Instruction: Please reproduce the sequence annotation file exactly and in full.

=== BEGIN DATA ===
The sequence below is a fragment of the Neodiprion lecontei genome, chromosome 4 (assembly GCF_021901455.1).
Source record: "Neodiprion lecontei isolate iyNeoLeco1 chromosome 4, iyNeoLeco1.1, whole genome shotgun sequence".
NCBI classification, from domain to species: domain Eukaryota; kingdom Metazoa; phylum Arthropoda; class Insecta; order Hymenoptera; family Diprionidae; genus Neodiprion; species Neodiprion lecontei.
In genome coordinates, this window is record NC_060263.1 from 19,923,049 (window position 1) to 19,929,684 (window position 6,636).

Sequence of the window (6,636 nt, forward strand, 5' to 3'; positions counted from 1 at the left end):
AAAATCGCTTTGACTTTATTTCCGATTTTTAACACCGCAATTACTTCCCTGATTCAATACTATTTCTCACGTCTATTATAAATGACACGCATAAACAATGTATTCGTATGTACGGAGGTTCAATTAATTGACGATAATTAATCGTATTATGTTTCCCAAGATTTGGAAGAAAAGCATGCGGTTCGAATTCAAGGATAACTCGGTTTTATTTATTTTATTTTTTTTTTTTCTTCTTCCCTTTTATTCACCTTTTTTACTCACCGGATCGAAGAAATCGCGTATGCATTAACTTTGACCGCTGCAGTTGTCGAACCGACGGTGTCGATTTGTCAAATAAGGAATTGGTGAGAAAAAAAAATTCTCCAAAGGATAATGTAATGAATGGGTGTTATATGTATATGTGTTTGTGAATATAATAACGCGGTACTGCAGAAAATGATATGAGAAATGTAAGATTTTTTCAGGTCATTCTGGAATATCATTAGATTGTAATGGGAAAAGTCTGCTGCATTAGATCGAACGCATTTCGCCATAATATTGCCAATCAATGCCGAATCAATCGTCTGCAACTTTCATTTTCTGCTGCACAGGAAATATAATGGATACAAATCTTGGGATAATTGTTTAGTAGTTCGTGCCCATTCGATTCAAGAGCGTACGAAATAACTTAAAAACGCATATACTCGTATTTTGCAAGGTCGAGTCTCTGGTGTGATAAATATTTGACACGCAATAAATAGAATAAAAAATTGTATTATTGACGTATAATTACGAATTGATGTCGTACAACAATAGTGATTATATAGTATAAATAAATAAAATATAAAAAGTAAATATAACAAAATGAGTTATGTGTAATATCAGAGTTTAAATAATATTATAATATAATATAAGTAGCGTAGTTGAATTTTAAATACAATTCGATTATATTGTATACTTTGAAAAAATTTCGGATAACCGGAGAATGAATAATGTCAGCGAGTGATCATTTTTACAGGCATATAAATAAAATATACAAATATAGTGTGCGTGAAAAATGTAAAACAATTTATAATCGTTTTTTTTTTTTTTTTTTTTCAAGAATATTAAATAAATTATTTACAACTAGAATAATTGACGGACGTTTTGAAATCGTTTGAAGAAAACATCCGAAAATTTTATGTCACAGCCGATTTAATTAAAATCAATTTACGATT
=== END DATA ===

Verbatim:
The sequence below is a fragment of the Neodiprion lecontei genome, chromosome 4 (assembly GCF_021901455.1).
Source record: "Neodiprion lecontei isolate iyNeoLeco1 chromosome 4, iyNeoLeco1.1, whole genome shotgun sequence".
NCBI classification, from domain to species: domain Eukaryota; kingdom Metazoa; phylum Arthropoda; class Insecta; order Hymenoptera; family Diprionidae; genus Neodiprion; species Neodiprion lecontei.
In genome coordinates, this window is record NC_060263.1 from 19,923,049 (window position 1) to 19,929,684 (window position 6,636).

Sequence of the window (6,636 nt, forward strand, 5' to 3'; positions counted from 1 at the left end):
AAAATCGCTTTGACTTTATTTCCGATTTTTAACACCGCAATTACTTCCCTGATTCAATACTATTTCTCACGTCTATTATAAATGACACGCATAAACAATGTATTCGTATGTACGGAGGTTCAATTAATTGACGATAATTAATCGTATTATGTTTCCCAAGATTTGGAAGAAAAGCATGCGGTTCGAATTCAAGGATAACTCGGTTTTATTTATTTTATTTTTTTTTTTTCTTCTTCCCTTTTATTCACCTTTTTTACTCACCGGATCGAAGAAATCGCGTATGCATTAACTTTGACCGCTGCAGTTGTCGAACCGACGGTGTCGATTTGTCAAATAAGGAATTGGTGAGAAAAAAAAATTCTCCAAAGGATAATGTAATGAATGGGTGTTATATGTATATGTGTTTGTGAATATAATAACGCGGTACTGCAGAAAATGATATGAGAAATGTAAGATTTTTTCAGGTCATTCTGGAATATCATTAGATTGTAATGGGAAAAGTCTGCTGCATTAGATCGAACGCATTTCGCCATAATATTGCCAATCAATGCCGAATCAATCGTCTGCAACTTTCATTTTCTGCTGCACAGGAAATATAATGGATACAAATCTTGGGATAATTGTTTAGTAGTTCGTGCCCATTCGATTCAAGAGCGTACGAAATAACTTAAAAACGCATATACTCGTATTTTGCAAGGTCGAGTCTCTGGTGTGATAAATATTTGACACGCAATAAATAGAATAAAAAATTGTATTATTGACGTATAATTACGAATTGATGTCGTACAACAATAGTGATTATATAGTATAAATAAATAAAATATAAAAAGTAAATATAACAAAATGAGTTATGTGTAATATCAGAGTTTAAATAATATTATAATATAATATAAGTAGCGTAGTTGAATTTTAAATACAATTCGATTATATTGTATACTTTGAAAAAATTTCGGATAACCGGAGAATGAATAATGTCAGCGAGTGATCATTTTTACAGGCATATAAATAAAATATACAAATATAGTGTGCGTGAAAAATGTAAAACAATTTATAATCGTTTTTTTTTTTTTTTTTTTTCAAGAATATTAAATAAATTATTTACAACTAGAATAATTGACGGACGTTTTGAAATCGTTTGAAGAAAACATCCGAAAATTTTATGTCACAGCCGATTTAATTAAAATCAATTTACGATT